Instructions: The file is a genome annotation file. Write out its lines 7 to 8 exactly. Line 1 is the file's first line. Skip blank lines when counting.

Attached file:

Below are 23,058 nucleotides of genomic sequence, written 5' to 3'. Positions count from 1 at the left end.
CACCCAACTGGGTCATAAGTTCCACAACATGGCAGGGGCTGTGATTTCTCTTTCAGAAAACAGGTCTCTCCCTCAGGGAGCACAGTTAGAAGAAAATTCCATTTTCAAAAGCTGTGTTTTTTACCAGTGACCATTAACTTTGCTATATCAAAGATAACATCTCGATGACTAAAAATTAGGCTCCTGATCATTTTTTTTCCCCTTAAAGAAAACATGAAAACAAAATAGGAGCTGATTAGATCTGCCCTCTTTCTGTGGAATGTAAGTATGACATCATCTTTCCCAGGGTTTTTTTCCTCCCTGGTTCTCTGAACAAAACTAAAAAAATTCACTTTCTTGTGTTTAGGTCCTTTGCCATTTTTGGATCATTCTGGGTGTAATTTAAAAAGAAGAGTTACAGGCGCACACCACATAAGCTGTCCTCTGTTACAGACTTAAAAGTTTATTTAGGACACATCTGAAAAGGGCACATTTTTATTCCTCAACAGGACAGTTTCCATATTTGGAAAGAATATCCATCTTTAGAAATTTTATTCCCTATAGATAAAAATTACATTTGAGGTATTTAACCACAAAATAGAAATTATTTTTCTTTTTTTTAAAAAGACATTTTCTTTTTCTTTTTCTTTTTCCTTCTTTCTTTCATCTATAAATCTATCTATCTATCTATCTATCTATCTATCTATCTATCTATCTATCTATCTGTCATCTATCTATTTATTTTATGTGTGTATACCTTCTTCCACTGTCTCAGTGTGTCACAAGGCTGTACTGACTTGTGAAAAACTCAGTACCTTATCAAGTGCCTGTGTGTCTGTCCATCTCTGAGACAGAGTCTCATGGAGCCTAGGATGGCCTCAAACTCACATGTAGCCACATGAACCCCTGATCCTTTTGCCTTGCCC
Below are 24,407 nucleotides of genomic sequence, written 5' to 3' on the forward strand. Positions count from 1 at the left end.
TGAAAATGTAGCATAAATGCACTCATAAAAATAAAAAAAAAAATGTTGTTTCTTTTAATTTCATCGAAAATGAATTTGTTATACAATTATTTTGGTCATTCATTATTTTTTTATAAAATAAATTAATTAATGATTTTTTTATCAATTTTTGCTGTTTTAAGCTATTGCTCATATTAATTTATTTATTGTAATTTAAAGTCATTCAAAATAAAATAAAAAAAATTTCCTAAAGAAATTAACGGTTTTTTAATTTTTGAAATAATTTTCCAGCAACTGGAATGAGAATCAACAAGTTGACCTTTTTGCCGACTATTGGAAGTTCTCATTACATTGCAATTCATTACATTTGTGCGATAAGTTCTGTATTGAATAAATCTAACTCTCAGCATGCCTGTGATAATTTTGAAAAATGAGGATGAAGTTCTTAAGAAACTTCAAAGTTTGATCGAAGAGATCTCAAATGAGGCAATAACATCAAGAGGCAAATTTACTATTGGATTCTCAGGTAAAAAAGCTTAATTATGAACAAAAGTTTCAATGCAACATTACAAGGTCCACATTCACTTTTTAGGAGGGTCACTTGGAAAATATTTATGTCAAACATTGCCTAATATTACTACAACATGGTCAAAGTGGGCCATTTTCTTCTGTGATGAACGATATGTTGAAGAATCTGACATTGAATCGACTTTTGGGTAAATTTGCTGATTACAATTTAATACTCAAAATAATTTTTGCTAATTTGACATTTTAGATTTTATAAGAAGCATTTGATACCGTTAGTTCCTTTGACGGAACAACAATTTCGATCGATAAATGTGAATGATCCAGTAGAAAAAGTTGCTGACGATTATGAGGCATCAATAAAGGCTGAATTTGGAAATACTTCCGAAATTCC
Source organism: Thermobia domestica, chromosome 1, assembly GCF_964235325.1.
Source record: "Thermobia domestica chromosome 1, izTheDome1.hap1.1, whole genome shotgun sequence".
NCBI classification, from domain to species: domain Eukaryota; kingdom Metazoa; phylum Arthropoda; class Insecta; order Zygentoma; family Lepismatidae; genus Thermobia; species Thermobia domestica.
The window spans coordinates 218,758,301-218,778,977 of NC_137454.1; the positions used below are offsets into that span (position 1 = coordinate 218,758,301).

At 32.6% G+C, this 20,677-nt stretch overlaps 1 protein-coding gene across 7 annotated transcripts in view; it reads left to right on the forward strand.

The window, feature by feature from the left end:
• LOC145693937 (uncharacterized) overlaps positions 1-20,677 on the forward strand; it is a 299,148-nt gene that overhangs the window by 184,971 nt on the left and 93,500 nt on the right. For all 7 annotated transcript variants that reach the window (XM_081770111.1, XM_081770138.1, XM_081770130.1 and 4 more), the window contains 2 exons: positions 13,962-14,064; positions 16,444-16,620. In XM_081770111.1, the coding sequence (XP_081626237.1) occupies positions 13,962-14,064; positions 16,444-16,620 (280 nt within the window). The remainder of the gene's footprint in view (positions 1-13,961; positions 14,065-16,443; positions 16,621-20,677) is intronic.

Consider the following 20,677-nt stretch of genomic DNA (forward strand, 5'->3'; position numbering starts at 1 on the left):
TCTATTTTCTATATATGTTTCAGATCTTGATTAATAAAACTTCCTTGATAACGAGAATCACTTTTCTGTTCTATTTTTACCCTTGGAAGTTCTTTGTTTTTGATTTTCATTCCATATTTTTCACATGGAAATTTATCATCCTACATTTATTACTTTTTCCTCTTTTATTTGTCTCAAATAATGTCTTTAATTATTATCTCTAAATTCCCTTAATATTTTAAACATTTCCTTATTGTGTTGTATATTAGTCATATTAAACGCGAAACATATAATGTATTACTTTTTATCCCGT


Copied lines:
NCBI classification, from domain to species: domain Eukaryota; kingdom Metazoa; phylum Arthropoda; class Insecta; order Zygentoma; family Lepismatidae; genus Thermobia; species Thermobia domestica.
The window spans coordinates 218,758,301-218,778,977 of NC_137454.1; the positions used below are offsets into that span (position 1 = coordinate 218,758,301).